Floods, droughts, and other catastrophes ensued, including the Great Chinese Famine from 1959-61, which caused between 20 million and 45 million deaths.

Following the 1978 economic reforms, six sustainability programs were established, but with only modest investment conditions continued to deteriorate. By the 1990s natural forest cover was below 10% and around 5 billion tonnes of soil eroded annually, causing major water quality and sedimentation problems.

In the Loess Plateau, the worst-affected parts were losing 100 tonnes of soil per hectare each year to erosion, and the Yellow River that flowed through it had the dubious honour of being the world’s muddiest waterway.

Agricultural soils were exhausted and productivity was down, grasslands were overgrazed, and more than a quarter of China was desertified.

In the late 1990s, China experienced a series of natural disasters widely believed to have been caused by unsustainable land management, including the Yellow River drought in 1997, the Yangtze River floods in 1998, and the severe dust storms that repeatedly afflicted Beijing in 2000.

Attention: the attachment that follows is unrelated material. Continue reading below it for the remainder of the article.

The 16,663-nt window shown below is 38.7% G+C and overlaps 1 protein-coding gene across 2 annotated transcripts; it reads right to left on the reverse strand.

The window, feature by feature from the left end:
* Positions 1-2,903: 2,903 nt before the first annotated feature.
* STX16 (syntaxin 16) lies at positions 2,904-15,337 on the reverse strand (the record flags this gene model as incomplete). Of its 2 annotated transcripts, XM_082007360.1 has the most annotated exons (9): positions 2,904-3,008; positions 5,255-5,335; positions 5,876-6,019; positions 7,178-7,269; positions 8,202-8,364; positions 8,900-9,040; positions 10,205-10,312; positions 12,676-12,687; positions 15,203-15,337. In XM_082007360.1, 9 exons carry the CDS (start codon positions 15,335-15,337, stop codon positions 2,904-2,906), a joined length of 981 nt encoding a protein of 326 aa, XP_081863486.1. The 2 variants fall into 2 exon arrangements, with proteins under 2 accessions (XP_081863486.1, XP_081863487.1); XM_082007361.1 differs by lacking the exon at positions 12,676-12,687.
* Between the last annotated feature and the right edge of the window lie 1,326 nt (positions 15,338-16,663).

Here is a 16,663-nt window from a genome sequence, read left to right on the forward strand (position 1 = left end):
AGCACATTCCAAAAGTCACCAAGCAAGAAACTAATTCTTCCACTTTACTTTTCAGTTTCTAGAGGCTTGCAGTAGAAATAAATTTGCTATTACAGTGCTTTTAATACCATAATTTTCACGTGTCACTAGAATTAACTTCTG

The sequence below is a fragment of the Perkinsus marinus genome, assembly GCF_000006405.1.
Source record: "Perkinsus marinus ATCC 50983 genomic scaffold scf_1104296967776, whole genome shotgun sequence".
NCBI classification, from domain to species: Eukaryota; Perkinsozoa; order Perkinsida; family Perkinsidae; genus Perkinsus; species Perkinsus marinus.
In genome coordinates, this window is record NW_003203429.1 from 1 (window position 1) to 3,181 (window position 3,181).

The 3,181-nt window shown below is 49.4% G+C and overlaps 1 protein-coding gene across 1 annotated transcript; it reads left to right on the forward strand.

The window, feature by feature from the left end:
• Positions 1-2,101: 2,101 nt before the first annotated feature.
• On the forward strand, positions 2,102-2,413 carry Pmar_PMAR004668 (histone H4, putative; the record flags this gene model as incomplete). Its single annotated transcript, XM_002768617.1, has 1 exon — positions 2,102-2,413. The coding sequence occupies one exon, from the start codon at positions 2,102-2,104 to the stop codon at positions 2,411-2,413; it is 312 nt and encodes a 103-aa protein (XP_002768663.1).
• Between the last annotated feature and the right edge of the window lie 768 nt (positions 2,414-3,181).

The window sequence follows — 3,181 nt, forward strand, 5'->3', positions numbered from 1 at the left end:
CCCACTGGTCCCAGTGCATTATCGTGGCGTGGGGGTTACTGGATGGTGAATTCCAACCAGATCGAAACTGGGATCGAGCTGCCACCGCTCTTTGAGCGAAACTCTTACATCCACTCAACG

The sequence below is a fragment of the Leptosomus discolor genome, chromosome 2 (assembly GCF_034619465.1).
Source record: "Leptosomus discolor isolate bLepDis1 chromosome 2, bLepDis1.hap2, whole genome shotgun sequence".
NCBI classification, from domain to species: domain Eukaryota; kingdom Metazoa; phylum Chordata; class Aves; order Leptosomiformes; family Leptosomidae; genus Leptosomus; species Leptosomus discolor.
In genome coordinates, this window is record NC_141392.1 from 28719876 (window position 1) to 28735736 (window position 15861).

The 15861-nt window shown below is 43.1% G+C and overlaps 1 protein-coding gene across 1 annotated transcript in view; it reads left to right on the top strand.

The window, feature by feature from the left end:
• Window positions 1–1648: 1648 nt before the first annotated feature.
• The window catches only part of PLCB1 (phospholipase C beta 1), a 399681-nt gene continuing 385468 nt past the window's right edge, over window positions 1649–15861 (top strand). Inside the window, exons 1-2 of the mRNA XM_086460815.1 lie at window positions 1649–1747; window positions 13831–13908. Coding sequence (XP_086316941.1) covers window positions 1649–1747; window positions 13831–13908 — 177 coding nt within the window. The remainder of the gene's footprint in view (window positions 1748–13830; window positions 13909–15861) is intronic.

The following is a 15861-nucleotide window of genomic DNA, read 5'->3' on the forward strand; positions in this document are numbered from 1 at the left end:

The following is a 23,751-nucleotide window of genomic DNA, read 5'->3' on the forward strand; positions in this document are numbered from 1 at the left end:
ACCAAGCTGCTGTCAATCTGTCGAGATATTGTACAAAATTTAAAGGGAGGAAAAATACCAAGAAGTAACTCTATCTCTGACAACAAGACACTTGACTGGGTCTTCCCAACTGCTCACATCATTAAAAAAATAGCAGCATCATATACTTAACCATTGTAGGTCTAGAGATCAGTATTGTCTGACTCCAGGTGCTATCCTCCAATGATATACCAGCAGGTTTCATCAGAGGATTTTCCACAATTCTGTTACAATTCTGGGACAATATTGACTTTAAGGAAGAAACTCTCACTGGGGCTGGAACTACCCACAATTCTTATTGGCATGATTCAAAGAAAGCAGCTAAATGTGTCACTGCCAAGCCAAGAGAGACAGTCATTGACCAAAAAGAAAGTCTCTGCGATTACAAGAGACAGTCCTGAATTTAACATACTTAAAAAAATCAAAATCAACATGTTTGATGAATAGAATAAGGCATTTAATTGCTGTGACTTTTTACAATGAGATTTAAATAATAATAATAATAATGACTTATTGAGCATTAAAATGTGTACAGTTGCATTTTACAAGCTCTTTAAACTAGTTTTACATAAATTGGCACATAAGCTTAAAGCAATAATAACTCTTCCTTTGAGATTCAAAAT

This sustainability emergency triggered a great acceleration in investment after 1998, including the launch of 11 new programs. The portfolio included iconic programs such as the Grain for Green Program, the Natural Forest Conservation Program, and the Three North Shelterbelt Program which aimed to slow and reverse desertification by planting a 4,500km Great Green Wall.

The result

After 20 years the results of these programs have been overwhelmingly positive. Deforestation has declined and forest cover has exceeded 22%. Grasslands have expanded and regenerated. Desertification trends have reversed in many areas, and while mostly driven by climatic change, restoration efforts have helped.

Soil erosion has waned substantially and water quality and river sedimentation have improved dramatically. Yellow River sediment loads have fallen by 90% and the Yangtze is not far behind. Agricultural productivity has increased through efficiency gains and technological advances. Rural households are generally better off and hunger has largely disappeared.